Idealized English Teachers: The Implicit Influence of Race in Japan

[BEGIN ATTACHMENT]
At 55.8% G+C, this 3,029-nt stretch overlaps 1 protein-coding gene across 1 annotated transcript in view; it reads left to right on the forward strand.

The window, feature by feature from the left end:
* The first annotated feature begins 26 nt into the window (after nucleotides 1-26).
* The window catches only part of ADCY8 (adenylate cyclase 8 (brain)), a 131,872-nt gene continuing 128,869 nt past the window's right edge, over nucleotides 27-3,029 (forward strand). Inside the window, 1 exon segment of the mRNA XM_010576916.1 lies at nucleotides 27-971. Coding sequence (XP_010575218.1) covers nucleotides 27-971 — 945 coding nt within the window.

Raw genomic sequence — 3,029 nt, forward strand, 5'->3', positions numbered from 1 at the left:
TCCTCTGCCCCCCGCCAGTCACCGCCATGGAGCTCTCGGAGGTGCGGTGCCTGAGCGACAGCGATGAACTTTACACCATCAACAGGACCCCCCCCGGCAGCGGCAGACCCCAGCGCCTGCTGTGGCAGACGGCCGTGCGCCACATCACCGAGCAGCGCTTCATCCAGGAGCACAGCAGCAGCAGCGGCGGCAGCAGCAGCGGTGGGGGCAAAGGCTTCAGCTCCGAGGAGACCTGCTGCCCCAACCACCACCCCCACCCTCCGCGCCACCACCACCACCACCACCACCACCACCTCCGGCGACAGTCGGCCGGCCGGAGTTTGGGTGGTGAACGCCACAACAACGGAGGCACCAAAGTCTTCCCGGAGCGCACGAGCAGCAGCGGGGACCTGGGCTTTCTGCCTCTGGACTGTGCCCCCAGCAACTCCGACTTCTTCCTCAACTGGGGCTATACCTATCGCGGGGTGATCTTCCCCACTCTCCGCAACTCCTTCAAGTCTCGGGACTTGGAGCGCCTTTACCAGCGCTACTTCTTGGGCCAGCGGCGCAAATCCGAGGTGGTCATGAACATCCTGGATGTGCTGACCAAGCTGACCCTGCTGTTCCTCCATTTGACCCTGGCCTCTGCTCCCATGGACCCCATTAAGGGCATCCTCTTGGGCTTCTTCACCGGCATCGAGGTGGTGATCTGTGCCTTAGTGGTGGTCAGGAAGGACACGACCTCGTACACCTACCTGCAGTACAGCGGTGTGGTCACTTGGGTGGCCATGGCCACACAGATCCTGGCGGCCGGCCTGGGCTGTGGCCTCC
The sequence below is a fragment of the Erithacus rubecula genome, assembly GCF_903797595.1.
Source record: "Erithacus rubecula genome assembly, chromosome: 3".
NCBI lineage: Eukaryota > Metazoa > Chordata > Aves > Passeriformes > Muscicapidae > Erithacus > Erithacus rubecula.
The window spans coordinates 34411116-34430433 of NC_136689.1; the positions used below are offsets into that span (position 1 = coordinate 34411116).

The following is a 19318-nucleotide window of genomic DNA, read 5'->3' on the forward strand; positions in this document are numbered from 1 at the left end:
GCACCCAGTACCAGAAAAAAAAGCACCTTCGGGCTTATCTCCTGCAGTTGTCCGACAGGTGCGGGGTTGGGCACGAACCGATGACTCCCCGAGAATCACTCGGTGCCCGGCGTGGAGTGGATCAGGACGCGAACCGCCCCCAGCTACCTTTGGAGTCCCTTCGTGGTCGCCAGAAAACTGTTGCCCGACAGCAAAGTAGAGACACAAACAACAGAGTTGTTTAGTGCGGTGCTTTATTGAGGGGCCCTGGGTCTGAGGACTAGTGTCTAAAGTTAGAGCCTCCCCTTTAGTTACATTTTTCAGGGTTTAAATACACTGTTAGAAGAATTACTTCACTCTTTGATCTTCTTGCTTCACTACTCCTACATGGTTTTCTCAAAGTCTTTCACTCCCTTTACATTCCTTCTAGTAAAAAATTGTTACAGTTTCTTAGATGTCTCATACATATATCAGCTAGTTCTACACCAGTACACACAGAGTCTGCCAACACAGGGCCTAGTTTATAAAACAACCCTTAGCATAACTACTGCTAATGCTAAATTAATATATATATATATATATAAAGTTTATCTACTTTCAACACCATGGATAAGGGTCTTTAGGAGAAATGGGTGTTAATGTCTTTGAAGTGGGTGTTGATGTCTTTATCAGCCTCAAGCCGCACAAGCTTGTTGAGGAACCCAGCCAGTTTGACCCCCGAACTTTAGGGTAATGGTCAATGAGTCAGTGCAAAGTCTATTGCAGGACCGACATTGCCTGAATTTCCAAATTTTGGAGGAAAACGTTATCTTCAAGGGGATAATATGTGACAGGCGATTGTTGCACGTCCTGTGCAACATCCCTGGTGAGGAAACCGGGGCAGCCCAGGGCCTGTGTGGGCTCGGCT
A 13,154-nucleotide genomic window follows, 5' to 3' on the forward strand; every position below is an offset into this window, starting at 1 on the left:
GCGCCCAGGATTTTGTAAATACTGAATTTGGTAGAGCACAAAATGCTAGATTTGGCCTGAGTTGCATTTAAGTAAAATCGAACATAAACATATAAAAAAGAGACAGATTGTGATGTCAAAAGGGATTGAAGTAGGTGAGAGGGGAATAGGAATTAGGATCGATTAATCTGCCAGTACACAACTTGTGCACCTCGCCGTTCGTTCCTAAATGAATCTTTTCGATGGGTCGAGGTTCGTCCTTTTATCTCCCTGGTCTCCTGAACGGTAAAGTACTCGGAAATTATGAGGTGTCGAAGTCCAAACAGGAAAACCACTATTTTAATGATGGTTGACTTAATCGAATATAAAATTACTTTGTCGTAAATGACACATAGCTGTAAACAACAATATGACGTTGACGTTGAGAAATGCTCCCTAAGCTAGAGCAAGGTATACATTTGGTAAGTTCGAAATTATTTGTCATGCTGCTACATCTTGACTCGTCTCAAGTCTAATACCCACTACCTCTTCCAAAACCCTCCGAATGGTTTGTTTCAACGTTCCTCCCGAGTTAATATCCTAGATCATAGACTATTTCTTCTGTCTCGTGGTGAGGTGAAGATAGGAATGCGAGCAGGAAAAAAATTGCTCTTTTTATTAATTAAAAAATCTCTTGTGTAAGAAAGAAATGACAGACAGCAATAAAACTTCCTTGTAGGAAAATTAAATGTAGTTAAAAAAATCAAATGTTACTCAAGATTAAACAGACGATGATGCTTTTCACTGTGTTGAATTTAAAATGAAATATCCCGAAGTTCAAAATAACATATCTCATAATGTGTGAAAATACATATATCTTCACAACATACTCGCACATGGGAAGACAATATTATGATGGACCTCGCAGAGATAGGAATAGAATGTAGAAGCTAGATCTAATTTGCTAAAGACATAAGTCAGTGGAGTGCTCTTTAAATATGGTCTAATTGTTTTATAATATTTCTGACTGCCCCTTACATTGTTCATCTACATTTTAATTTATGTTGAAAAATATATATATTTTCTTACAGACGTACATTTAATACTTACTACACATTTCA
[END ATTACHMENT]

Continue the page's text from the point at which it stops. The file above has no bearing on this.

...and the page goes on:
English as a Foreign Language (EFL) education within the context of Japan is firmly underpinned by sociohistorical constructions of racial difference and racial hierarchies that have considerable influence on contemporary student and institutional attitudes. Embracing these sociohistorical foundations, this article adopts experimental procedures to explore the implicit influence of race upon student ratings of desirability of prospective non-Japanese EFL teachers in Japanese tertiary education across a number of manipulated conditions. Through presenting students with EFL teacher profiles of White, Asian, and Black racial heritage teachers, the experimental results indicate that the White teachers were rated as the most desirable when all explicit attributes such as age, country of origin, English language ability, Japanese language ability, and teaching experience were standardized across all three race conditions. However, when these explicit attributes were manipulated, the implicit influence of race was seemingly negated, as the students demonstrated a statistically significant preference for those teachers who retained the idealized attributes regardless of their race, namely the ‘native speaker’ of English status.
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